Joseph McCarthy with Roy Cohn
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Reprinted from consortiumnews.com
Special Report: Many Democrats and progressives are embracing a New McCarthyism in their drive to negate last November's election and remove President Trump from office, but is that right, asks Robert Parry.
Yes, I get it. A lot of people want to remove Donald Trump from the presidency for a lot of understandable reasons: his breathtaking incompetence, his relentless narcissism, his destructive policies, etc. But he was elected under the U.S. constitutional system. He may have lost the popular vote to Hillary Clinton by nearly three million ballots but he did prevail in the Electoral College.
And, unlike George W. Bush, who also lost the popular vote, Trump didn't have to steal Florida -- and thus the White House -- by enlisting Republican justices on the U.S. Supreme Court to stop the vote count prematurely. We now know that if all the ballots considered legal under Florida law had been counted Al Gore would have won regardless of which standard of "chad" was used. But Trump didn't have to resort to such bald-faced cheating.
And, yes, of course, there were many other problems with the election, such as Republican efforts to suppress African-American and other minority votes. But it's not as if the U.S. electoral process has ever been the gold standard of democracy that some Americans like to believe. The system has now -- and always has had -- serious shortcomings, but it also has enabled the diverse United States to function for more than two centuries without major political violence, with the exception of the Civil War when the process broke down over the South's insistence on slavery.
So, whether one likes it or not -- and many people really don't like it -- Donald Trump is the constitutionally elected President of the United States. And, despite the many imperfections in that electoral process, the idea of negating a presidential election is very serious business.
Whatever the hurt feelings of the editors at The New York Times and The Washington Post, whatever snarky jokes are told on late-night TV, whatever connect-the-dots conspiracy theories are popular on MSNBC, the idea of telling 63 million Americans that their votes don't count, that the elites know best, that the President who won under the rules of the game must be ridden out of Washington on a rail will not go down as easily as some people think.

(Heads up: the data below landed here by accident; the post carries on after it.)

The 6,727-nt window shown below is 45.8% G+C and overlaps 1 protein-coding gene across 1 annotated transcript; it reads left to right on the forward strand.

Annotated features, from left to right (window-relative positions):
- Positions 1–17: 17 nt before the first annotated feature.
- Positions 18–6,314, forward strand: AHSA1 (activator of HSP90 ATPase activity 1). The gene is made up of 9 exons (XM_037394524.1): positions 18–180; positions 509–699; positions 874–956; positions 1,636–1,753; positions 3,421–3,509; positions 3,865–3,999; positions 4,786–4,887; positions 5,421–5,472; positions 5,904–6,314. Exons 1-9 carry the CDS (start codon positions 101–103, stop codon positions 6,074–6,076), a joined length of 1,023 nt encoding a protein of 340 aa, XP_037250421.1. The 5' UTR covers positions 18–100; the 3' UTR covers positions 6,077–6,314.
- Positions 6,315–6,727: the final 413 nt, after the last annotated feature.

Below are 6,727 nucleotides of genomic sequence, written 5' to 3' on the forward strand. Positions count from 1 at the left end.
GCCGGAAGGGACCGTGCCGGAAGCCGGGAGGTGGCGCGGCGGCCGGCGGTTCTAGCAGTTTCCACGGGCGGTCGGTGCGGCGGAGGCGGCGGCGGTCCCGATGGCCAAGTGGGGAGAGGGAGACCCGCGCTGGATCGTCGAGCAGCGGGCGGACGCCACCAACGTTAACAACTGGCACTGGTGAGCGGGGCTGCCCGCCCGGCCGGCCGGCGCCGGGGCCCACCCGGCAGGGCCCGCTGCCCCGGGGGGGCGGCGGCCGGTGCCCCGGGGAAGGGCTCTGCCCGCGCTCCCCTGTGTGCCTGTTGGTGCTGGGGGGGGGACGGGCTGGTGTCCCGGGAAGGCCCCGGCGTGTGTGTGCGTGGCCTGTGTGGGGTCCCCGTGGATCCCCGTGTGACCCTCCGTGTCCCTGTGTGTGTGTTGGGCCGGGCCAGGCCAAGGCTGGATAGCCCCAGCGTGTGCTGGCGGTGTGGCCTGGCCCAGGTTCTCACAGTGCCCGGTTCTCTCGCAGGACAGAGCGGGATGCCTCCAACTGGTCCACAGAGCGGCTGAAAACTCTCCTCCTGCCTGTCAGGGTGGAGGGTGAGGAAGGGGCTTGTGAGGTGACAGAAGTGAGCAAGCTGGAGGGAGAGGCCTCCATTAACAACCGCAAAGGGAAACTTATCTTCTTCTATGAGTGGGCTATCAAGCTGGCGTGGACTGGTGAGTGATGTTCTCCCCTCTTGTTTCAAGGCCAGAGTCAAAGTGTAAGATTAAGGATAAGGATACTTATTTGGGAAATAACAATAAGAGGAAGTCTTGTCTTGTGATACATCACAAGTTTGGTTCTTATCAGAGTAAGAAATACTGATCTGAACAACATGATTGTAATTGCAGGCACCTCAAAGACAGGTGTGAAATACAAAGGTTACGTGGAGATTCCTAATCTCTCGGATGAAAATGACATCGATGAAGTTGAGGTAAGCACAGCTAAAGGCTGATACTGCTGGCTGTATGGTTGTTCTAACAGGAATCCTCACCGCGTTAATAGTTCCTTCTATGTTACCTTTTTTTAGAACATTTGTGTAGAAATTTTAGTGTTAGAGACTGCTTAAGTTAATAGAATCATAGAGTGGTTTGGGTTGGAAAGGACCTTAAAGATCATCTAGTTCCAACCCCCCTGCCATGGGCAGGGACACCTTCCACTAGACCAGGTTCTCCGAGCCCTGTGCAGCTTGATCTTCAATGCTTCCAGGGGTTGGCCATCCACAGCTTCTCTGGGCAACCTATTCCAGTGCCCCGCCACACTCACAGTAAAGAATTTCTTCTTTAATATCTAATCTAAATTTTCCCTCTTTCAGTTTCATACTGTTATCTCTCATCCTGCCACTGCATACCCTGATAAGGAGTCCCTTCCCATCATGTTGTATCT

National Democrats and many progressives are also embracing a troubling New McCarthyism to justify what amounts to a "soft coup" against Trump.
In a normal world -- after Tuesday's testimony before the House Intelligence Committee -- former CIA Director John Brennan would have been led away in a straitjacket or given the role of General Jack D. Ripper in a remake of the Cold War dark comedy, "Dr. Strangelove." Instead, Brennan's Russo-phobic ramblings were made the lead story in the Times, the Post and other major American newspapers.
While General Ripper worried about Russian operatives polluting our "precious bodily fluids," Brennan warned that any conversation with a Russian or some Russian intermediary might put Americans on a treasonous path even if they "do not even realize they are on that path until it gets too late."
He also testified, "I know what the Russians try to do. They try to suborn individuals and try to get individuals, including U.S. individuals, to act on their behalf, wittingly or unwittingly." In other words, any American who has some contact with Russia or Russians may be a spy or mole whether he or she knows it or not. Subversion or possible subversion is everywhere. Trust no one.
Yes, I'm sure those devious Russ-kies do what all intelligence agencies, including the CIA, seek to do. And, in many cases, there is nothing wrong with the process. Unofficial give-and-take between adversaries can increase understanding -- and that can be especially important to the future of humankind when the United States and Russia are still armed to the teeth with nuclear weapons.
Indeed, such informal contacts may have helped avert nuclear war during the Cuban Missile Crisis when Washington-based KGB station chief Aleksandr Feklisov approached ABC News correspondent John Scali with a plan to dismantle missile bases in Cuba in return for a U.S. pledge not to invade Cuba. Though there remain historical questions about the significance of that initiative, it shows the value that such contacts can have despite the alarmist concerns raised by the likes of Brennan. In the New Cold War, we'd have to investigate Scali's loyalty.
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